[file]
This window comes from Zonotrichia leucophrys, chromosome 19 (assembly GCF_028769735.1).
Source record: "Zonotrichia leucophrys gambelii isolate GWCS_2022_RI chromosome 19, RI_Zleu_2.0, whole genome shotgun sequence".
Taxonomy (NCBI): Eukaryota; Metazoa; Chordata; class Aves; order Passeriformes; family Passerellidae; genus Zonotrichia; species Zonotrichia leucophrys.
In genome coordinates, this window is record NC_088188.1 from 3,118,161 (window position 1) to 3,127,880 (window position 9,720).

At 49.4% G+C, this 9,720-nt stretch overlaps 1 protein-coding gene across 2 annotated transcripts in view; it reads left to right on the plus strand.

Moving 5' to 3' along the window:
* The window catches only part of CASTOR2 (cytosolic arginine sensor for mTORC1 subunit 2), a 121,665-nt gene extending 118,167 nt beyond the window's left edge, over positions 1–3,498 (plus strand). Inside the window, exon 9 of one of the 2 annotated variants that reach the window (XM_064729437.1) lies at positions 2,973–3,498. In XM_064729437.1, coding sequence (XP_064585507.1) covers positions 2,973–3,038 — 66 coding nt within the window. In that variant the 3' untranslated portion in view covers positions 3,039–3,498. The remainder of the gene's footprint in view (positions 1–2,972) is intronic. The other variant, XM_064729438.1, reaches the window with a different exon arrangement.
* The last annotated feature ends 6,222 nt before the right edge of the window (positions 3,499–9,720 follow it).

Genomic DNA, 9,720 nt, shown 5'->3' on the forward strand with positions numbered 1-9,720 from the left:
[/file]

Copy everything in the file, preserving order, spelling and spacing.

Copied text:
This window comes from Zonotrichia leucophrys, chromosome 19 (assembly GCF_028769735.1).
Source record: "Zonotrichia leucophrys gambelii isolate GWCS_2022_RI chromosome 19, RI_Zleu_2.0, whole genome shotgun sequence".
Taxonomy (NCBI): Eukaryota; Metazoa; Chordata; class Aves; order Passeriformes; family Passerellidae; genus Zonotrichia; species Zonotrichia leucophrys.
In genome coordinates, this window is record NC_088188.1 from 3,118,161 (window position 1) to 3,127,880 (window position 9,720).

At 49.4% G+C, this 9,720-nt stretch overlaps 1 protein-coding gene across 2 annotated transcripts in view; it reads left to right on the plus strand.

Moving 5' to 3' along the window:
* The window catches only part of CASTOR2 (cytosolic arginine sensor for mTORC1 subunit 2), a 121,665-nt gene extending 118,167 nt beyond the window's left edge, over positions 1–3,498 (plus strand). Inside the window, exon 9 of one of the 2 annotated variants that reach the window (XM_064729437.1) lies at positions 2,973–3,498. In XM_064729437.1, coding sequence (XP_064585507.1) covers positions 2,973–3,038 — 66 coding nt within the window. In that variant the 3' untranslated portion in view covers positions 3,039–3,498. The remainder of the gene's footprint in view (positions 1–2,972) is intronic. The other variant, XM_064729438.1, reaches the window with a different exon arrangement.
* The last annotated feature ends 6,222 nt before the right edge of the window (positions 3,499–9,720 follow it).

Genomic DNA, 9,720 nt, shown 5'->3' on the forward strand with positions numbered 1-9,720 from the left: